I will never forget the day I thought Huddy died.
It was just a few weeks after his first birthday. Mike was laying on the floor, his head in my lap, and Huddy was climbing and jumping and wrestling around with him. Then all of a sudden, Huddy fell. I wasn’t exactly sure which part of him hit Mike’s head, but he took a big deep breath in like he was getting ready to scream, but it never came out.
Mike scooped him up to comfort him. It wasn’t until I went to take Huddy from Mike’s arms that I realized he never let his scream out. I remember Mike holding Huddy out in front of him at arm's length saying “Hudson! Hudson! HUDSON!” over and over.
In what seemed like hours, yet also only like seconds, I watched Huddy’s body turn limp and his mouth and face get blue. At that moment, my world stopped moving. My heart stopped beating. Everything froze.
My son just died. That was my immediate thought. I remember thinking so many thoughts in that split second, and one of them being that Huddy died by some freak accident. You know those stories you hear on the news – a kid falls and hits something just so, that it ends up killing them almost instantly? That’s what I was sure happened to Huddy.
I am not one to be calm under pressure. I’m emotional as it is, and this situation was no different. I remember being hysterical, screaming at Mike to do something. Thankfully, Mike has training in CPR and has been in these types of situations before due to his job. He’s also the most even-keeled, cool-headed person I’ve ever known.
Through my hysteria, I was able to hear Mike tell me to call 911. To tell them I’m an officer’s wife and to send help immediately. I called and screamed and begged the operator to send help now. How she understood anything I said I’ll never know, but she did. I was able to get out our address and tried to explain what happened to Huddy.
While I was on the phone with 911, Mike had gently laid Huddy down on the couch and was giving him chest compressions and CPR. He was calm, focused – everything I wasn’t in that moment.
I began to hear the sirens when Huddy came to and started screaming and crying hysterically. I dropped to my knees in pure exhaustion, telling the operator he was ok and breathing again. Once I could get my body to function again, I ran over and grabbed Huddy. The paramedics came, checked him out, and said he seemed OK other than scared.
Tests on tests on tests
We were worried about his ribs being fractured or broken due to the chest compressions Mike was giving him. Among other things, we wanted answers, so Huddy and I rode in the ambulance to Children’s Mercy.
Once we got there, there were tons of tests. Looking back, I don’t even remember all of them, but I know he had chest x-rays and echo’s done on his heart. His chest was fine, but his echo came back with something they weren’t satisfied with and wanted us to follow up with a specialist.
After an overnight stay where none of us got much sleep, we were discharged and referred to our pediatrician as well as a children’s cardiologist. After meeting with our pediatrician, we learned about breath-holding spells. In either a fit of anger or after an injury, kids can hold their breath for so long that they actually pass out. This sounded exactly like what had happened with Huddy.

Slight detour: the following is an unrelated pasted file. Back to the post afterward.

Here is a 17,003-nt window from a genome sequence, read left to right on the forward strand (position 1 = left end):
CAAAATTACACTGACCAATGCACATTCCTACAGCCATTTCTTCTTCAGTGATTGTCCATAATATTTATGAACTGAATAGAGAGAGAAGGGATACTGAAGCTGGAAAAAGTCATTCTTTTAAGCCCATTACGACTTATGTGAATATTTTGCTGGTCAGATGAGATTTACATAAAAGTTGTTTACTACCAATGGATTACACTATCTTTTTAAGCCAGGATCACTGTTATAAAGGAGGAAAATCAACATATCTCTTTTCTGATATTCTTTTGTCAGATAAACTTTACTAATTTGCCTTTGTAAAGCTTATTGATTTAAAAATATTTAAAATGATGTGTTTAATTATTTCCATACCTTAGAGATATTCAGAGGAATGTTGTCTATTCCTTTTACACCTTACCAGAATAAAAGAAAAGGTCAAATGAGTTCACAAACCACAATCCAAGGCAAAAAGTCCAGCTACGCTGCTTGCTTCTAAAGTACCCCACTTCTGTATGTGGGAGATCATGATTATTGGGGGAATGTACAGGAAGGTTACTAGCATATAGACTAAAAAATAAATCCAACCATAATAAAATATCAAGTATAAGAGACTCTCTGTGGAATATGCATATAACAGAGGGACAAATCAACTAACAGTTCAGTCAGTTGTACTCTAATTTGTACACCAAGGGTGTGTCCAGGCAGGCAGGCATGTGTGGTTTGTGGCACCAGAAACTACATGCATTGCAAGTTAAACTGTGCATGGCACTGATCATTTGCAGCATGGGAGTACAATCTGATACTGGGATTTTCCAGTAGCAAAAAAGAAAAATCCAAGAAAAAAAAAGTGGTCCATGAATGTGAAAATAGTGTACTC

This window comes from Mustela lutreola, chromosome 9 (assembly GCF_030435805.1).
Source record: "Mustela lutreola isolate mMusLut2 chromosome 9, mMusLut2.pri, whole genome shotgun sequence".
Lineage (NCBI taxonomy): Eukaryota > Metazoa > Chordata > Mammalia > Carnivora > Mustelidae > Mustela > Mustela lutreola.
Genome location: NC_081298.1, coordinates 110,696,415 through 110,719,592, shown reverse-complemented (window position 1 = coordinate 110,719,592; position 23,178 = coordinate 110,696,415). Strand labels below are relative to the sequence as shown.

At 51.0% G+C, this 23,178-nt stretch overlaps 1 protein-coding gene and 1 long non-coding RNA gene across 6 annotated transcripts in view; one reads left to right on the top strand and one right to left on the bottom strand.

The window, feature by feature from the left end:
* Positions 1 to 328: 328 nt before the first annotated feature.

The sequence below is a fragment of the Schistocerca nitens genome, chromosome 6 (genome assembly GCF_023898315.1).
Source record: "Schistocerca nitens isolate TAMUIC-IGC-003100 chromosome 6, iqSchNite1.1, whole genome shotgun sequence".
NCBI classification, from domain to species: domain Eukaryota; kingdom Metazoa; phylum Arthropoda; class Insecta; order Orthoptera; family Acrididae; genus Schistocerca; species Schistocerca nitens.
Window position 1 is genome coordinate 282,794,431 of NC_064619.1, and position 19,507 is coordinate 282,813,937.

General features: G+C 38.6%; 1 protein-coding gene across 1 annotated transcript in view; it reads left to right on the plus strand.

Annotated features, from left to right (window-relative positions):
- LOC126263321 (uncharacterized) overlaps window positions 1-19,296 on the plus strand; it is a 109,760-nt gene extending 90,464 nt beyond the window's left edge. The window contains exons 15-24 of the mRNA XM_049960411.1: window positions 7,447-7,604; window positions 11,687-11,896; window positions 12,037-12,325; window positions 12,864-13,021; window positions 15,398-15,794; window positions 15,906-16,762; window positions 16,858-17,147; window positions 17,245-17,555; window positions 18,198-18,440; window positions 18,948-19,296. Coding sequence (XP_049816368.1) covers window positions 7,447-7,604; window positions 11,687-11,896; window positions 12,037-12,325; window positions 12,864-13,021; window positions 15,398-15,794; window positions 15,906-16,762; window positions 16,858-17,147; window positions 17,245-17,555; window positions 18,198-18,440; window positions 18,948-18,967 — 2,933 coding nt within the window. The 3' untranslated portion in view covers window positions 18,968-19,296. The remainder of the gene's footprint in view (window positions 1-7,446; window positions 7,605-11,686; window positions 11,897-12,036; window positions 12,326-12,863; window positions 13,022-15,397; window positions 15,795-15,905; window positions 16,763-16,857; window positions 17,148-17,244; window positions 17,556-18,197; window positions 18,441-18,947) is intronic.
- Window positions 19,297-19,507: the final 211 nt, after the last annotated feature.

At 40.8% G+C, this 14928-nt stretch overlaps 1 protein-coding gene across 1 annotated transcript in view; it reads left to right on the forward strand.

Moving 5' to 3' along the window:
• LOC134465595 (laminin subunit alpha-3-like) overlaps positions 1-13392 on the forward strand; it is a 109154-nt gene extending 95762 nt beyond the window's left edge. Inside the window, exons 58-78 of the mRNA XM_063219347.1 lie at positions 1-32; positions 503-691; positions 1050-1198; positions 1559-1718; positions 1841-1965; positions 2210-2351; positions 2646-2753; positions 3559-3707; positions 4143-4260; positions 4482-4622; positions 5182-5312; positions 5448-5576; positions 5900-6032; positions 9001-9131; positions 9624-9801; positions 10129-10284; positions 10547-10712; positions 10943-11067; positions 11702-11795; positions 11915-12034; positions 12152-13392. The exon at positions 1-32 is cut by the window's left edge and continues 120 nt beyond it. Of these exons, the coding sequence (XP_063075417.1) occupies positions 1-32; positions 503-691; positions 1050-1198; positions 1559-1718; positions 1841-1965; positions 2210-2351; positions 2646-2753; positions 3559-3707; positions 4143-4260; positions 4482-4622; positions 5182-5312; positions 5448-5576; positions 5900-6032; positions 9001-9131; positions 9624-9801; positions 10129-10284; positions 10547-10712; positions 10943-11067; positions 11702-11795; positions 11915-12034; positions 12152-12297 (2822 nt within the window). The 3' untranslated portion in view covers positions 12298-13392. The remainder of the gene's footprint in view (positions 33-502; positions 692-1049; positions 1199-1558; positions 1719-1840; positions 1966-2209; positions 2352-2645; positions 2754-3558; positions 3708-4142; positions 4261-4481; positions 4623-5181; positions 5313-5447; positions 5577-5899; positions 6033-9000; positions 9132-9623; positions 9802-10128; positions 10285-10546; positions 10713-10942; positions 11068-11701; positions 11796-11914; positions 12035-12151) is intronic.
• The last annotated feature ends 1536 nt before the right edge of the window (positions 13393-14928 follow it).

What is a breath-holding spell?
Turns out, this is a fairly common thing among young children, though they will typically grow out of it. If it were to happen again, our doctor explained that we should get down at eye level with Huddy, hold and pull him in close, and blow in his face to force him to breathe. Since it happened once, it would likely happen again if we couldn’t get him to breathe fast enough. And while it was fairly common, we still needed to rule out that possibility of an underlying condition being the cause.
After a blood test, we did find out that Huddy had low iron levels and we should get him on a multivitamin with added iron. We also saw the specialist who did a sonogram on Huddy’s heart and cleared him of any issues – his heart was perfectly fine.
All-in-all Huddy was just fine. There were no underlying issues that caused this breath-holding spell to happen, which we were truly grateful for. But what we did learn, was that we now needed to educate anyone who watched Huddy of what could potentially happen if he here to get hurt and start to hold his breath again.
What to remember ( I'm not a doctor, so check with yours). This is what I learned...
So, if this EVER happens to your child, or a child in your care, keep these things in mind:
- If a child is refusing to breathe because of the pain of tantrums, blow in their face until it forces them to breathe
- If a child begins to pass out, try and make sure they don’t fall and hit any objects around them
- Remain calm, lie them down on their back
- A child might go stiff, turn blue around the face and mouth, twitch and possible seize
- If they don’t begin breathing on their own within 60 seconds, call 911 (a child can go up to a minute during a breath-holding spell without breathing)
- If you think your child needs CPR, remember that gentle, two-finger chest compressions are all that’s necessary to avoid injuring your child further
- Call your doctor for a follow-up visit
Written by: Abby